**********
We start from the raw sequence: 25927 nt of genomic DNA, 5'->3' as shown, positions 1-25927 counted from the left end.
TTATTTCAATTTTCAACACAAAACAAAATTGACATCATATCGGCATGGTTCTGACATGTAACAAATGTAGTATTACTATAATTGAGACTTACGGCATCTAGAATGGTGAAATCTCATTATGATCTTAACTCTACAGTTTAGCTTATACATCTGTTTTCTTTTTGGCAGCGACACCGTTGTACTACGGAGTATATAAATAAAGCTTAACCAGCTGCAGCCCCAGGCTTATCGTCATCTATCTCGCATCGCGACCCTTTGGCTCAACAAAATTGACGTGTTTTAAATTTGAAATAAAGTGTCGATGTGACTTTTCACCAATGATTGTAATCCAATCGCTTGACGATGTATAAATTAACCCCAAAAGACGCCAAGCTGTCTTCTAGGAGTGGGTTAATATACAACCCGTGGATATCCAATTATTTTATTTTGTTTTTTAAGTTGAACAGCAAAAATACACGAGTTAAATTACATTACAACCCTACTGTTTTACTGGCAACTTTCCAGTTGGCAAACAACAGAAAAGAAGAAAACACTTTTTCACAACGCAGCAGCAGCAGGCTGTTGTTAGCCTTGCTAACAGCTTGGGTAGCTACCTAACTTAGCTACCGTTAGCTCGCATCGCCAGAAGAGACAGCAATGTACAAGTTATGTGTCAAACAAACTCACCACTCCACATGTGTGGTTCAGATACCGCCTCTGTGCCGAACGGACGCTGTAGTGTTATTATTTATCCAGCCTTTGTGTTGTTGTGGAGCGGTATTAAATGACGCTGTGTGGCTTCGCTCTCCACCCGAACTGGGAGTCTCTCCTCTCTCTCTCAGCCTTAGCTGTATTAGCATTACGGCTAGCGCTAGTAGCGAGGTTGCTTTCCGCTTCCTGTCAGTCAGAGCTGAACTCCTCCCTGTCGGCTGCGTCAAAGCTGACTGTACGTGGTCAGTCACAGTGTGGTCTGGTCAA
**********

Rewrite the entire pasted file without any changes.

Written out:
We start from the raw sequence: 25927 nt of genomic DNA, 5'->3' as shown, positions 1-25927 counted from the left end.
TTATTTCAATTTTCAACACAAAACAAAATTGACATCATATCGGCATGGTTCTGACATGTAACAAATGTAGTATTACTATAATTGAGACTTACGGCATCTAGAATGGTGAAATCTCATTATGATCTTAACTCTACAGTTTAGCTTATACATCTGTTTTCTTTTTGGCAGCGACACCGTTGTACTACGGAGTATATAAATAAAGCTTAACCAGCTGCAGCCCCAGGCTTATCGTCATCTATCTCGCATCGCGACCCTTTGGCTCAACAAAATTGACGTGTTTTAAATTTGAAATAAAGTGTCGATGTGACTTTTCACCAATGATTGTAATCCAATCGCTTGACGATGTATAAATTAACCCCAAAAGACGCCAAGCTGTCTTCTAGGAGTGGGTTAATATACAACCCGTGGATATCCAATTATTTTATTTTGTTTTTTAAGTTGAACAGCAAAAATACACGAGTTAAATTACATTACAACCCTACTGTTTTACTGGCAACTTTCCAGTTGGCAAACAACAGAAAAGAAGAAAACACTTTTTCACAACGCAGCAGCAGCAGGCTGTTGTTAGCCTTGCTAACAGCTTGGGTAGCTACCTAACTTAGCTACCGTTAGCTCGCATCGCCAGAAGAGACAGCAATGTACAAGTTATGTGTCAAACAAACTCACCACTCCACATGTGTGGTTCAGATACCGCCTCTGTGCCGAACGGACGCTGTAGTGTTATTATTTATCCAGCCTTTGTGTTGTTGTGGAGCGGTATTAAATGACGCTGTGTGGCTTCGCTCTCCACCCGAACTGGGAGTCTCTCCTCTCTCTCTCAGCCTTAGCTGTATTAGCATTACGGCTAGCGCTAGTAGCGAGGTTGCTTTCCGCTTCCTGTCAGTCAGAGCTGAACTCCTCCCTGTCGGCTGCGTCAAAGCTGACTGTACGTGGTCAGTCACAGTGTGGTCTGGTCAA